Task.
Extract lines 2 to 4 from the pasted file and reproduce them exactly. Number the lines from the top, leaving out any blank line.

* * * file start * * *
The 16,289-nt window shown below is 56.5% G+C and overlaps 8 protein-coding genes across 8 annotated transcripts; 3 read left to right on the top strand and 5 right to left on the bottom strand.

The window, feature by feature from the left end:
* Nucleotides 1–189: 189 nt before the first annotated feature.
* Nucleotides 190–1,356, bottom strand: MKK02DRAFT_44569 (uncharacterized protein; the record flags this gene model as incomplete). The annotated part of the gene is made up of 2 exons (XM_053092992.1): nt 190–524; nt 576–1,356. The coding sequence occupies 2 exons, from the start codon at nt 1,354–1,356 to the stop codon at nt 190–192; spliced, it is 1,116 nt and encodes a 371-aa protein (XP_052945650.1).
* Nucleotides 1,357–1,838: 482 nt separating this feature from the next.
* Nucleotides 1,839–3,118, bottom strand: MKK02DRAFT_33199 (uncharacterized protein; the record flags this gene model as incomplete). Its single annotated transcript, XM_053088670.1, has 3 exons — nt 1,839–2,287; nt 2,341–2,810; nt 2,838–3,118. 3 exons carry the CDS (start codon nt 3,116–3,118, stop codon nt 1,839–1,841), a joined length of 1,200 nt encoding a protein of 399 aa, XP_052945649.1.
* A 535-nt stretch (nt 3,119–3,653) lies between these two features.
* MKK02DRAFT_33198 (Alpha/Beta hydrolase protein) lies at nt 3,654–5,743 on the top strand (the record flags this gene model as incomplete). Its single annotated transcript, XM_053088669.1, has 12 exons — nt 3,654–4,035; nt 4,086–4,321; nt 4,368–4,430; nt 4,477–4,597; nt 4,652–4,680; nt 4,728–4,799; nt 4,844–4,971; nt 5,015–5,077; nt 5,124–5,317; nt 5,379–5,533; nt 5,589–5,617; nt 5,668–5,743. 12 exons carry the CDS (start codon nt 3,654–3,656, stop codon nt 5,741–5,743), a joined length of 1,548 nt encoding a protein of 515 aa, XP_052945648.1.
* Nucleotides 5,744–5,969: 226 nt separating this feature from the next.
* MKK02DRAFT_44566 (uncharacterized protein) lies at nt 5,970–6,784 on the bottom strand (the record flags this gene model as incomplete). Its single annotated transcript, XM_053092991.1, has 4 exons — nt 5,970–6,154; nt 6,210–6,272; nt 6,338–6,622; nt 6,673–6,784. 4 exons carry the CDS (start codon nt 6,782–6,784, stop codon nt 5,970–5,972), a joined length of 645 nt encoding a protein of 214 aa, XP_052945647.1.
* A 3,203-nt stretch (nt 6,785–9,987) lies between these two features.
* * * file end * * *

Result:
The window, feature by feature from the left end:
* Nucleotides 1–189: 189 nt before the first annotated feature.
* Nucleotides 190–1,356, bottom strand: MKK02DRAFT_44569 (uncharacterized protein; the record flags this gene model as incomplete). The annotated part of the gene is made up of 2 exons (XM_053092992.1): nt 190–524; nt 576–1,356. The coding sequence occupies 2 exons, from the start codon at nt 1,354–1,356 to the stop codon at nt 190–192; spliced, it is 1,116 nt and encodes a 371-aa protein (XP_052945650.1).